This is amazing and is, exactly, the concept of a reduction math, especially complexity theory (as I'm guessing you know). But what if we took this further? What I personally want out of conceptual logistics (see Concepts Are Tools, Not Artifacts) is the ability to break the same thing down multiple ways and see which components are useful. What if the defining element of this game is reductions of the one you've described? I've had the same thought re: consquentalism and deontology, and this need for spirit obviously connects with @suspendedreason's surrogation. But there's something more still, what if we can allow "the spirit" of something to be a first class property, and getting at various "levels" of the spirit describes on what level you're copying the idea "as it was in it's context" and what things you're letting loose? This is the beginning of my thinking about metonymic robustness, the idea that a given conceptual tool has various holes it allows to be filled or not, but on viewing that tool for the first time it's not clear which holes allow you to fill them which ways. I know this all a bit too abstract, but I figured I better get this down and come back to it later or let it perish.

    I also love this parallel/depiction of "freedom of expression within a given representation" this seems key, and it seems like most actual conceptual work is just putting people in a place where they always understand what's going on. Every really good proof of a theorem looks like that, where the final few steps seem hilariously obvious. But can we use this engine in reverse and discover what the "contextualizers" are?

    1. In reply tohazard:
      suspendedreason2021-02-16 08:33:03.384Z

      @crispy Can you clue me in to some reads/launch points for this reduction math/complexity theory stuff? I feel like I have a vague sense of what you mean but no relation to a discourse. And unpack "first class property" for me too? Same reason.

      1. crispy2021-02-17 04:32:59.043Z

        This is on OK introduction: but the truth is most of it is just very mathy, so the question is how much you want to go into it. I have the course notes for a complexity theory class from a while ago somewhere, and some other pointers I can scrounge. If you want to get into it, let me know and I'll gather them up.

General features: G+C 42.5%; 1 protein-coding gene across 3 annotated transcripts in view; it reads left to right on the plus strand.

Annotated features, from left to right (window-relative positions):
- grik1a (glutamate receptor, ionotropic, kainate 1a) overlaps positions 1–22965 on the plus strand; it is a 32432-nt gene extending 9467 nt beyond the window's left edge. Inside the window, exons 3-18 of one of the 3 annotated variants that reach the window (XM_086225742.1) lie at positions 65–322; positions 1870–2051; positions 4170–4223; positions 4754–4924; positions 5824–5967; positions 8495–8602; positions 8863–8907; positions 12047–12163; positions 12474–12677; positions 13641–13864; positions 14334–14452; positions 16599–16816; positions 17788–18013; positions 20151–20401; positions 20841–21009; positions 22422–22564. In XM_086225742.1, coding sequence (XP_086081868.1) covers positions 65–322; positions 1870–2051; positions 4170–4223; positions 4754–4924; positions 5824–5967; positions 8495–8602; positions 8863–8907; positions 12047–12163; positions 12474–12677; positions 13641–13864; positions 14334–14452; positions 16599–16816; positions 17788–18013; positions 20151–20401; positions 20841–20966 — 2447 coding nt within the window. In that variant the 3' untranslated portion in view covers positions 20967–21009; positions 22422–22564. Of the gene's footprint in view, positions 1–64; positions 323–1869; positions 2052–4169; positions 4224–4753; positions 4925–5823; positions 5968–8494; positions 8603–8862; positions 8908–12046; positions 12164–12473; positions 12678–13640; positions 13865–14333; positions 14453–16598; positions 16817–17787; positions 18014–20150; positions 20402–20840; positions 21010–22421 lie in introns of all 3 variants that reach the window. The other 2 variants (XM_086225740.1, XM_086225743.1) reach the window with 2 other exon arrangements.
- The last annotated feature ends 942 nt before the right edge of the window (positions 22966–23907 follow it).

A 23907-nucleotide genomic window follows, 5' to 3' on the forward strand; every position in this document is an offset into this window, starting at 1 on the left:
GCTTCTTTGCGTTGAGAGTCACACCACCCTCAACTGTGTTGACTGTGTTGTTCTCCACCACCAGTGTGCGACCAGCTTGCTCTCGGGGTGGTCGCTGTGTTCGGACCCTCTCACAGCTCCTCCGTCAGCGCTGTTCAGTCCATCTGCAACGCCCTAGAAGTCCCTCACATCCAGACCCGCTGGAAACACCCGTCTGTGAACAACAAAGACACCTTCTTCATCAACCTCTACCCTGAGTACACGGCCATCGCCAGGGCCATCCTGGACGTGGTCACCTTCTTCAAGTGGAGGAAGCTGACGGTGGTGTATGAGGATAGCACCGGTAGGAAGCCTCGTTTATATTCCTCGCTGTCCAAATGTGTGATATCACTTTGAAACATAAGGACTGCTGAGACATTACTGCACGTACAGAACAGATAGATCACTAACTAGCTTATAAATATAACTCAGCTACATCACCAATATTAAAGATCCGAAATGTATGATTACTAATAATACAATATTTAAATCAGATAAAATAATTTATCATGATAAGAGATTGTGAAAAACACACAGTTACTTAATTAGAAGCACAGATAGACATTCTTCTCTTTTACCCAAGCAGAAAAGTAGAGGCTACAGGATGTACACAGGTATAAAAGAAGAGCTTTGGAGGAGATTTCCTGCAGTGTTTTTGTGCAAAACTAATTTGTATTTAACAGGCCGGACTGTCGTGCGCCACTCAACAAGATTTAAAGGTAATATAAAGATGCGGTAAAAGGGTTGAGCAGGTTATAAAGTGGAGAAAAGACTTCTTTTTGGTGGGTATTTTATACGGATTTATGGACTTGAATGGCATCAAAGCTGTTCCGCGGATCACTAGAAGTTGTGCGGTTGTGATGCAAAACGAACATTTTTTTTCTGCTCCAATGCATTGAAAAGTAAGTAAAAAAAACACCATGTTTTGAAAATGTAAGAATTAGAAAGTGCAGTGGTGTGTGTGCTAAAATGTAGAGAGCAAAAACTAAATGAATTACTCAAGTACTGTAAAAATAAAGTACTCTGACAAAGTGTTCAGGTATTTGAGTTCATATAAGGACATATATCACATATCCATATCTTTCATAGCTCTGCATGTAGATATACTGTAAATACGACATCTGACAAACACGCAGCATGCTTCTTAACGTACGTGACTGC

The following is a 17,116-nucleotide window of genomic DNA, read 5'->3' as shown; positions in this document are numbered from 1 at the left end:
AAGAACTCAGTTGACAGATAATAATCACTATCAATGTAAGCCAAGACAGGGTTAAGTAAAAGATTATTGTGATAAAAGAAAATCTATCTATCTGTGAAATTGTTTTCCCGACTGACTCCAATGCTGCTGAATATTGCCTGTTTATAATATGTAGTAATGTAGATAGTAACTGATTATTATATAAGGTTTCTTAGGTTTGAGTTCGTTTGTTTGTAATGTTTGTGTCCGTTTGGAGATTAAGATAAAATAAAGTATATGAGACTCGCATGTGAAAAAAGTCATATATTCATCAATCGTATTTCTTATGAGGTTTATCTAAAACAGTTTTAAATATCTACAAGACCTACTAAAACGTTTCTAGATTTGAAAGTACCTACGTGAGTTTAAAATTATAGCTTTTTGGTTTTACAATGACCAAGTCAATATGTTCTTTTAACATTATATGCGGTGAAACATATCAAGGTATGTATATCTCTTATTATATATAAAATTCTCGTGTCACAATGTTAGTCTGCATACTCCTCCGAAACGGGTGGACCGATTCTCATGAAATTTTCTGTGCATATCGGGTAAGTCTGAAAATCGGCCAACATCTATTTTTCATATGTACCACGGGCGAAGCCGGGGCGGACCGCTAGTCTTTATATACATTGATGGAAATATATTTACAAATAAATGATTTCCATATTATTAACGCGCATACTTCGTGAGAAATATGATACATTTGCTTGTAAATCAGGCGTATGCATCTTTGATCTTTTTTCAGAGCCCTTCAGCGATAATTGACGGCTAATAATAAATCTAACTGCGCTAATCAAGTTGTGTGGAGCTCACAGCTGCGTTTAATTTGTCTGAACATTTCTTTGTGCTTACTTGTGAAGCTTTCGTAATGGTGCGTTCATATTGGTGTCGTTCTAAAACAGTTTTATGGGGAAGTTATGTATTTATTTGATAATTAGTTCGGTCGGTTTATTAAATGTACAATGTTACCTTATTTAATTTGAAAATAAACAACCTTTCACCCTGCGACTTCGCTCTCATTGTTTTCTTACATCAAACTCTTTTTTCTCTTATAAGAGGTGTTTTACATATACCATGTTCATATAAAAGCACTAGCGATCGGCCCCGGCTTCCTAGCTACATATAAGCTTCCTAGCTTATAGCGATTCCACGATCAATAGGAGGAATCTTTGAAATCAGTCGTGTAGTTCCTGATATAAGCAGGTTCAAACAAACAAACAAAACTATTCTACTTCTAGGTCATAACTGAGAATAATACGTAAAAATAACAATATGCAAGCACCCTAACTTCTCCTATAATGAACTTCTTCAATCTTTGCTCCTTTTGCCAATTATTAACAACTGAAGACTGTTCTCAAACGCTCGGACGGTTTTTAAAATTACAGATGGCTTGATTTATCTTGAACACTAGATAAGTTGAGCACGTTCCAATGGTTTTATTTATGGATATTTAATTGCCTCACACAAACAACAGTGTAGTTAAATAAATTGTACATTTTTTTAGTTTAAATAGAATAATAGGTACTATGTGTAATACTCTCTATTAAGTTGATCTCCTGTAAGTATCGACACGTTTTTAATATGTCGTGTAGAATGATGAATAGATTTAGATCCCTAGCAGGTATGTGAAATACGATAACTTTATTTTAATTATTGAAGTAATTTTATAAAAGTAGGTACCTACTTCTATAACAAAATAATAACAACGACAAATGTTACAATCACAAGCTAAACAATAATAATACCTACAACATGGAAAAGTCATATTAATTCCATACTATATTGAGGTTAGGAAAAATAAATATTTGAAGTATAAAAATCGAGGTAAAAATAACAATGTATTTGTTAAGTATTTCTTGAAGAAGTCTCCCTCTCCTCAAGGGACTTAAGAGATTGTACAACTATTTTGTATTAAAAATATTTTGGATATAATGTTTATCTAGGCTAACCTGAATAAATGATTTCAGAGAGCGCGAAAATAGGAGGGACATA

Re: first class property, I'm referring here to the fact that in many languages there are types of data that can't be passed around e.g. many languages don't allow a variable to contain a class (in the object-oriented sense) so classes aren't first-class. In this case, I'm saying that instead of saying "the spirit" is just intangible and hard to get to, can we treat it as something real, but something that so far we've only managed to define negatively? Can we bifurcate different parts of the spirit (e.g. intentionalism vs. cultural interpretation elements?) in order to define it. Let's treat spirit as a real object, instead of a ghostly "who knows"

        1. hazard2021-02-17 14:26:58.732Z

          Ah, dope, I didn't get what you meant by treating "spirit as first class" but now I'm onboard.

          I think this is also a super important move for us to make as a small group, because I think most of the divergence between spirit and letter is due to adversarial action. It's not that James Harden can't understand the mysterious and ineffable thing which is "the spirit of basketball", it's that he found a hack in the letter, saw potential for huge gain for him and crew, and took it.

          I do still think there is some baseline difficulty in syncing up around a spirit, but it's the thing that can be overcome with shared reading and lot's of conversations. Which is exactly what we do. So yes, I'm in huge support of treating spirit as first class.

      2. In reply tohazard:
        hazard2021-02-16 13:07:13.912Z

        This is the general wikipedia link. Say you want to solve a particular problem with primes, but all you've got is an algo that solves a particular graph theory problem. You'd hope there'd be an "efficient reduction" of the prime problem to the graph one, i.e a fast algo that turns the prime problem into a graph problem.

        You can always do such a reduction, but often the reduction will be just as hard as solving the original problem. Normally people hunt for reductions that are polynomial time.